The Bondhus area in Maruanger has been a magnet for tourists ever since the stream of tourists to Norway's west coast began in the middle of the 1800s. The magnificent landscape with the "ice trail" up to Bondhusvatnet Lake, the ice falls from Bondhusbreen glacier and Keisarstigen trail up to Folgefonna are still popular tourist attractions.
Halsnøy Monastery is situated in the midst of the lush fjord country in Sunnhordland, on one of the old spits, or “necks”, that has given name to the island. Gently sloping fields lead down to the sea on both sides, in the south towards the Kloster Fjord, to the north towards the sheltered Klostervågen.
Some mountains have rounded shapes, while others have steep slopes and sharp edges. Ulvanosa (1246 mos.) has both. The forms reflect the type of bedrock below, and the forces that were in effect when they were formed.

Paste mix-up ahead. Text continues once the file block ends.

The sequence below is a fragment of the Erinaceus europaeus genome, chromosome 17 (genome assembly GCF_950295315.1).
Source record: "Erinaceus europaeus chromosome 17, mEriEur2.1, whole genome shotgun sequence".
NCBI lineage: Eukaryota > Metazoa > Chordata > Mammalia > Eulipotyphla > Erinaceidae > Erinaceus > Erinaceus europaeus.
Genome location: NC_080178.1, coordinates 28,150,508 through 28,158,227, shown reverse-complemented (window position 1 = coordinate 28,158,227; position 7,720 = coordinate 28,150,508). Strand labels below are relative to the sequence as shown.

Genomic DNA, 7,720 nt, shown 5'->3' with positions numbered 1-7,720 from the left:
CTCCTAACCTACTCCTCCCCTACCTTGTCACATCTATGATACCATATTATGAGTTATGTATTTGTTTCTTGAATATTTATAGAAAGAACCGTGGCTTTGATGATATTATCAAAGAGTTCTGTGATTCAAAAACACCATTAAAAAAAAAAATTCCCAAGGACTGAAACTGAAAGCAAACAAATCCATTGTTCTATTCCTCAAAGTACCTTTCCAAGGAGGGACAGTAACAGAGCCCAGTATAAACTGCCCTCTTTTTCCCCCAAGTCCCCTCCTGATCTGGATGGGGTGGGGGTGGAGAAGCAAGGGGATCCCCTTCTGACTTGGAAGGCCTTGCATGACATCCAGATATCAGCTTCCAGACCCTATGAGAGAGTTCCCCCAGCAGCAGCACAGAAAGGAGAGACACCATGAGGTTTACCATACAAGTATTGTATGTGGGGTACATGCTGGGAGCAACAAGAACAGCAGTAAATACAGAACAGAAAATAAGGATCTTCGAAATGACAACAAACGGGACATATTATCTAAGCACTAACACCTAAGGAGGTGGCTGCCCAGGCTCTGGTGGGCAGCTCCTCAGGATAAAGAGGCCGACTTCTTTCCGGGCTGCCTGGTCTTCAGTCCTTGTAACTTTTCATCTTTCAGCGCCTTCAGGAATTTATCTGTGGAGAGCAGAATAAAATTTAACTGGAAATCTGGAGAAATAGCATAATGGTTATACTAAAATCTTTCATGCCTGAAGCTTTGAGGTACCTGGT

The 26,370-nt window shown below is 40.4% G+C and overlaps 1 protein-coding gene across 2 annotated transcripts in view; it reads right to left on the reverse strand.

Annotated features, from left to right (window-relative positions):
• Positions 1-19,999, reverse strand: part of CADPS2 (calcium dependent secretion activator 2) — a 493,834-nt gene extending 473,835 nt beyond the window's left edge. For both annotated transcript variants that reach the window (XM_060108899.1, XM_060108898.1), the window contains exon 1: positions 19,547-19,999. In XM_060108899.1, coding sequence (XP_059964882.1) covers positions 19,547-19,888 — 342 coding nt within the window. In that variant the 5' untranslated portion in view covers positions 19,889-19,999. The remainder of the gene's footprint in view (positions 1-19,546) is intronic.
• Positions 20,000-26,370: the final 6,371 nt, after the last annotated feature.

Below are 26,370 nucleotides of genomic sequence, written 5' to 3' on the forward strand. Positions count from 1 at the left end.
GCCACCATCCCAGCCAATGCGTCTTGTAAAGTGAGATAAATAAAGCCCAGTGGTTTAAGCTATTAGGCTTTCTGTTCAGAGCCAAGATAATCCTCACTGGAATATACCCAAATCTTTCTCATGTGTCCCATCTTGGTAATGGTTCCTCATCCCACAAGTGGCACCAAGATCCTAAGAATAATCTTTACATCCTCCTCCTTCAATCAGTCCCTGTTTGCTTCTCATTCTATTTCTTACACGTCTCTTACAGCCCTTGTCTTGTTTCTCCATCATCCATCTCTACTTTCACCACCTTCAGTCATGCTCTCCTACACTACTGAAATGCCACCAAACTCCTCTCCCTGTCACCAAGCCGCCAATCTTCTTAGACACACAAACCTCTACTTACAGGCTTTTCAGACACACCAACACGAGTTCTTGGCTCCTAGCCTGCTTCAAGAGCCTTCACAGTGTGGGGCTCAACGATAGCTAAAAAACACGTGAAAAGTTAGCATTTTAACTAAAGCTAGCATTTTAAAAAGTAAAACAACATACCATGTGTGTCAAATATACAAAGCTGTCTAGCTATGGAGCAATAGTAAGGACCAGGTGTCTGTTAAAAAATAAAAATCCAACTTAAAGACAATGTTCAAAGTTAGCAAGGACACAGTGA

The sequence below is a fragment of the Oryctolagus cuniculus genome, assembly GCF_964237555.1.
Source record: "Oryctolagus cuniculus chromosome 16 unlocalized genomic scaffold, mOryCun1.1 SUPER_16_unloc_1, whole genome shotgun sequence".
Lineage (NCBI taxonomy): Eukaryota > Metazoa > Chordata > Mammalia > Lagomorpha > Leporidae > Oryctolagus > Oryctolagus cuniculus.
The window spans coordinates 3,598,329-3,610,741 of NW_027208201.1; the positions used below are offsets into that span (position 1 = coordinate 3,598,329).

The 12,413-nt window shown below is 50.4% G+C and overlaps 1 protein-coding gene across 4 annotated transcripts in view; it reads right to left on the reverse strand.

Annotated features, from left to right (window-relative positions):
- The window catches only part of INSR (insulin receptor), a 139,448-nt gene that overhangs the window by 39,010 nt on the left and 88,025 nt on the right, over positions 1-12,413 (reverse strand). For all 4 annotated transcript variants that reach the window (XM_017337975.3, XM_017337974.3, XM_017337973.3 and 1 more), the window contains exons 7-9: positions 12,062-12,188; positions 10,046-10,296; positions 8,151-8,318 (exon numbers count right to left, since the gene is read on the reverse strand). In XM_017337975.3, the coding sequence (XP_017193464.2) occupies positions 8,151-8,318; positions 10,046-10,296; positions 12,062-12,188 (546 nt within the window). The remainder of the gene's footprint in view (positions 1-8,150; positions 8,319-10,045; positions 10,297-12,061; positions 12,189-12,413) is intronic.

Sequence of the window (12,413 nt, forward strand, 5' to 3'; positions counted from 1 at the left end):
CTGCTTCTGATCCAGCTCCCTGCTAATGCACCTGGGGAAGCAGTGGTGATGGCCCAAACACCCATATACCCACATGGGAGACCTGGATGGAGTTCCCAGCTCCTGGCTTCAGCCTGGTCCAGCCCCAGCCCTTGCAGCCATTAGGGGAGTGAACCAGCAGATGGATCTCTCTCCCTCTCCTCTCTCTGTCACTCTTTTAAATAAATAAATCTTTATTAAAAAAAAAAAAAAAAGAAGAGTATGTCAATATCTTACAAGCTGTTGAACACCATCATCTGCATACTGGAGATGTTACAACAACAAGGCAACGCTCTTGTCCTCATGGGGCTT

Most associate Åsane with ridges, naturally enough (the Norwegian word for "ridge" is "Ås"). A lesser noticed trait in the landscape are the unusual flat areas that lie between the ridges. The Dalselva River, which was channeled at the end of the 1950s, runs down only 2.5 metres from Lake Langavatnet by Vågsbotn to Flatevad, where it goes over into rapids by Fossekleiva. The layers of gneiss stand nearly vertically, and the mountain surface is so even that one might think it had been planed with a planer.
Where the school and the sports facility lie at Eidsbøen there was previously a bog surrounded by small hillocks. More than 1000 years ago this was a holy place, where the dead were buried.
Even though we know of several hundred burial places from the Stone Age in Hordaland, we do not often hit on the Stone Age Man himself. But there are a few.